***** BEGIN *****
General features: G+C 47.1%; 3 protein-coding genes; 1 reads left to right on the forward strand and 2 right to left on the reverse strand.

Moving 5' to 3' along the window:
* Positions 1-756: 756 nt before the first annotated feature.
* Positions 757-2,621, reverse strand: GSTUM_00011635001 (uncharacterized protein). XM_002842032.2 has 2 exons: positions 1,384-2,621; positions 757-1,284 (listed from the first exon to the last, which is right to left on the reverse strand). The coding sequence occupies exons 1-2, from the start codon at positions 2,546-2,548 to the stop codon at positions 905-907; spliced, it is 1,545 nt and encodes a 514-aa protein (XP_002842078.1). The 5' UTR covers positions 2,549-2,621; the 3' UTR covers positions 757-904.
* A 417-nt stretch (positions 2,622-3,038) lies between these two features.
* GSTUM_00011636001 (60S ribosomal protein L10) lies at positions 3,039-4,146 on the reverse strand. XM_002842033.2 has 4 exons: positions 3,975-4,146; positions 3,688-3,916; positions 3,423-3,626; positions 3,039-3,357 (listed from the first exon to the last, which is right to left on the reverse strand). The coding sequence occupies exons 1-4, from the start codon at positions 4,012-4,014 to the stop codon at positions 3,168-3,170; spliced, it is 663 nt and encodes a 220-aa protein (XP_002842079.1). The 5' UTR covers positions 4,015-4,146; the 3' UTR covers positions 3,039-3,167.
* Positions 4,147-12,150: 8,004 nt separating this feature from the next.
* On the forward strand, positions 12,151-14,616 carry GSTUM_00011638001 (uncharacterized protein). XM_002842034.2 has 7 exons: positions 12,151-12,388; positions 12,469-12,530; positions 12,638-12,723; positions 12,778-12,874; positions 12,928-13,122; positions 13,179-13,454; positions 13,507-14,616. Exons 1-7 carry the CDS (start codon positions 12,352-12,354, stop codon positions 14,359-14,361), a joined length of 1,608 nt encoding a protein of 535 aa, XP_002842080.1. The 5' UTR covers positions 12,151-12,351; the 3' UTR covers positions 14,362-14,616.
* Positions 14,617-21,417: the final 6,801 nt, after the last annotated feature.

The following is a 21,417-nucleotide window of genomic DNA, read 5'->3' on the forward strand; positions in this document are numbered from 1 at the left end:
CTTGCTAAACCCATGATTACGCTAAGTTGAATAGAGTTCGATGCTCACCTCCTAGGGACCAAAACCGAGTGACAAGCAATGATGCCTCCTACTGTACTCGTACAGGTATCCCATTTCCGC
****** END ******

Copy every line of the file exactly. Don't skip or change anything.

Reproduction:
General features: G+C 47.1%; 3 protein-coding genes; 1 reads left to right on the forward strand and 2 right to left on the reverse strand.

Moving 5' to 3' along the window:
* Positions 1-756: 756 nt before the first annotated feature.
* Positions 757-2,621, reverse strand: GSTUM_00011635001 (uncharacterized protein). XM_002842032.2 has 2 exons: positions 1,384-2,621; positions 757-1,284 (listed from the first exon to the last, which is right to left on the reverse strand). The coding sequence occupies exons 1-2, from the start codon at positions 2,546-2,548 to the stop codon at positions 905-907; spliced, it is 1,545 nt and encodes a 514-aa protein (XP_002842078.1). The 5' UTR covers positions 2,549-2,621; the 3' UTR covers positions 757-904.
* A 417-nt stretch (positions 2,622-3,038) lies between these two features.
* GSTUM_00011636001 (60S ribosomal protein L10) lies at positions 3,039-4,146 on the reverse strand. XM_002842033.2 has 4 exons: positions 3,975-4,146; positions 3,688-3,916; positions 3,423-3,626; positions 3,039-3,357 (listed from the first exon to the last, which is right to left on the reverse strand). The coding sequence occupies exons 1-4, from the start codon at positions 4,012-4,014 to the stop codon at positions 3,168-3,170; spliced, it is 663 nt and encodes a 220-aa protein (XP_002842079.1). The 5' UTR covers positions 4,015-4,146; the 3' UTR covers positions 3,039-3,167.
* Positions 4,147-12,150: 8,004 nt separating this feature from the next.
* On the forward strand, positions 12,151-14,616 carry GSTUM_00011638001 (uncharacterized protein). XM_002842034.2 has 7 exons: positions 12,151-12,388; positions 12,469-12,530; positions 12,638-12,723; positions 12,778-12,874; positions 12,928-13,122; positions 13,179-13,454; positions 13,507-14,616. Exons 1-7 carry the CDS (start codon positions 12,352-12,354, stop codon positions 14,359-14,361), a joined length of 1,608 nt encoding a protein of 535 aa, XP_002842080.1. The 5' UTR covers positions 12,151-12,351; the 3' UTR covers positions 14,362-14,616.
* Positions 14,617-21,417: the final 6,801 nt, after the last annotated feature.

The following is a 21,417-nucleotide window of genomic DNA, read 5'->3' on the forward strand; positions in this document are numbered from 1 at the left end:
CTTGCTAAACCCATGATTACGCTAAGTTGAATAGAGTTCGATGCTCACCTCCTAGGGACCAAAACCGAGTGACAAGCAATGATGCCTCCTACTGTACTCGTACAGGTATCCCATTTCCGC